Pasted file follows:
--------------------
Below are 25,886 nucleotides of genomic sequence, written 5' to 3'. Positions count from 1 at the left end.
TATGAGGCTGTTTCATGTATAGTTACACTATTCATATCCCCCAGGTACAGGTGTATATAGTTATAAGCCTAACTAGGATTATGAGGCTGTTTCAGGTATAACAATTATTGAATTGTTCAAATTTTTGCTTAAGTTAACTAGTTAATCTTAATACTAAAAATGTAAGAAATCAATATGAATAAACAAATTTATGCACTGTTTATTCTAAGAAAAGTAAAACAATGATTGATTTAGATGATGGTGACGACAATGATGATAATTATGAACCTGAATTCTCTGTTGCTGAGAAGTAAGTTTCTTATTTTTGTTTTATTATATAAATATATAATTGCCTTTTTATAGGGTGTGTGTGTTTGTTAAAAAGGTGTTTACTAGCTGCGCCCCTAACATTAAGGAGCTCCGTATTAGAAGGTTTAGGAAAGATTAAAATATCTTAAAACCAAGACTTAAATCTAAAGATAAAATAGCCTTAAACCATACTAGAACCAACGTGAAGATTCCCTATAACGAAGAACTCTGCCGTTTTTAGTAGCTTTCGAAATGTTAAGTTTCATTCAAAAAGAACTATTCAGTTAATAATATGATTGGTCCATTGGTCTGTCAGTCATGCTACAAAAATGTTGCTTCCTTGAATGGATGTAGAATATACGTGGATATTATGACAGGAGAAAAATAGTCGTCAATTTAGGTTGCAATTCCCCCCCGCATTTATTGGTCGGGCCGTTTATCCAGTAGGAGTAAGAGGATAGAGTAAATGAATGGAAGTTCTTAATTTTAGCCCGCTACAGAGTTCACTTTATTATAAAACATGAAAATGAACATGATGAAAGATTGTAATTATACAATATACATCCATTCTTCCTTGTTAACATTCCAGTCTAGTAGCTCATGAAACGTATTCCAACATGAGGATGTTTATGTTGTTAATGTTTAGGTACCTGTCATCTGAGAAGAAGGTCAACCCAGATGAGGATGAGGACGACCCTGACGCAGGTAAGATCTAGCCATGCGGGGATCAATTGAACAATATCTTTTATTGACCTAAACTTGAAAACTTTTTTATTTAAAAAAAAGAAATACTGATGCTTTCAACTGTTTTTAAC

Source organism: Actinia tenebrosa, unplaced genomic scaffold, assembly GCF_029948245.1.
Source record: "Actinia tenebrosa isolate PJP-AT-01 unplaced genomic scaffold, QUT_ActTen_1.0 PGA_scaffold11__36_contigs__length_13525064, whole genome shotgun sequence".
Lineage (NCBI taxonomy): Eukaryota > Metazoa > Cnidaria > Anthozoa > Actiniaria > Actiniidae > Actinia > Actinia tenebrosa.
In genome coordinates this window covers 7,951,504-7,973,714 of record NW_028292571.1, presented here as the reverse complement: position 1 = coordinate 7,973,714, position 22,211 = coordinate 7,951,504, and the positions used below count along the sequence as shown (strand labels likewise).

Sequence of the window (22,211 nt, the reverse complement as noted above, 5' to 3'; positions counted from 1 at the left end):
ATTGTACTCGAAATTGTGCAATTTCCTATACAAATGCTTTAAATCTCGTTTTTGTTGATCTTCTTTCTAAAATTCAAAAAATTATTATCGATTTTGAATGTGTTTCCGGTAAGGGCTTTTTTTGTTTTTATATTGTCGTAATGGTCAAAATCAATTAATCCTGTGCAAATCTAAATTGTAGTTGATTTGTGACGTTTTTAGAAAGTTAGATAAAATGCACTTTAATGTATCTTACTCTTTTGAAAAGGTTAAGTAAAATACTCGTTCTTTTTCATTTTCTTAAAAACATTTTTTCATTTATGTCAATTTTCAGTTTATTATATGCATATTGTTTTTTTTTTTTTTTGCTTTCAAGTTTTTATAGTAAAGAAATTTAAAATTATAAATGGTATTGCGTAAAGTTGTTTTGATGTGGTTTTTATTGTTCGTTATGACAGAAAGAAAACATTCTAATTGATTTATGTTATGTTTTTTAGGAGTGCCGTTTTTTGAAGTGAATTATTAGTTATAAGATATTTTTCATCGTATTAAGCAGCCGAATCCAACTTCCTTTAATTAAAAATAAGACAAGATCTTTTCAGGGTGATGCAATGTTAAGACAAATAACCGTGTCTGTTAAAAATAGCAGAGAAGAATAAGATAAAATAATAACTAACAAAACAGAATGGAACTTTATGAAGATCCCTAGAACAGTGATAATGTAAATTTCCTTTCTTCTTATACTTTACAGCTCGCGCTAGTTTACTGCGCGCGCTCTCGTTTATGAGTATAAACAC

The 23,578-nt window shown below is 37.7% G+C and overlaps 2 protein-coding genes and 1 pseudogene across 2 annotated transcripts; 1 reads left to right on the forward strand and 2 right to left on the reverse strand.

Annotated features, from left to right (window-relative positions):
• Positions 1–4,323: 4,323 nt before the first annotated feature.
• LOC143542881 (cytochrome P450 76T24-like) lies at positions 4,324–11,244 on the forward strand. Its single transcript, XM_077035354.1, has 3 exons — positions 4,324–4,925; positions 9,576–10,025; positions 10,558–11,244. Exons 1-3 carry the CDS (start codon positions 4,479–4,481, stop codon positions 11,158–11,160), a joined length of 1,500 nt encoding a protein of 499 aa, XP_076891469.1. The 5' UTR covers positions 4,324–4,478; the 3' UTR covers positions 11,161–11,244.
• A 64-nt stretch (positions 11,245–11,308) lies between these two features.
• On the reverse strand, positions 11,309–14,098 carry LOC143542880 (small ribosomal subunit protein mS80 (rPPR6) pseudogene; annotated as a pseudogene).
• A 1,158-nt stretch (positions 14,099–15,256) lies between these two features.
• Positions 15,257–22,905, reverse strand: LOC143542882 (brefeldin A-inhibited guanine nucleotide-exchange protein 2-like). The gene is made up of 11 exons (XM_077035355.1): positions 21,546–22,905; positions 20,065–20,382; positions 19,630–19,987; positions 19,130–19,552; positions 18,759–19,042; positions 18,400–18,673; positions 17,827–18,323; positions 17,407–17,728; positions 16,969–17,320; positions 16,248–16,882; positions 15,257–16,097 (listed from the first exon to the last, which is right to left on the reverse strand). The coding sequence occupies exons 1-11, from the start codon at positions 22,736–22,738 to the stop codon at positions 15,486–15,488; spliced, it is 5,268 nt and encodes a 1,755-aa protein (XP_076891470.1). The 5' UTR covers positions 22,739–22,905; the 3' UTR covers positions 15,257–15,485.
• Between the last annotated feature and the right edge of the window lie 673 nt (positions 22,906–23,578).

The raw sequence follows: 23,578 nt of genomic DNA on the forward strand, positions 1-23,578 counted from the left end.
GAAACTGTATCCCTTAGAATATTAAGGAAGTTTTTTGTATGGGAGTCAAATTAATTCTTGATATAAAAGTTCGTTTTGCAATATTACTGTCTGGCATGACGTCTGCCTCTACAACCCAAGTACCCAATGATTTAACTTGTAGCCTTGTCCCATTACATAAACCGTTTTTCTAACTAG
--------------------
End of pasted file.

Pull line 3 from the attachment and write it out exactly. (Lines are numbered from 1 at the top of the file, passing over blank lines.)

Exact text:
Source organism: Actinia tenebrosa, unplaced genomic scaffold, assembly GCF_029948245.1.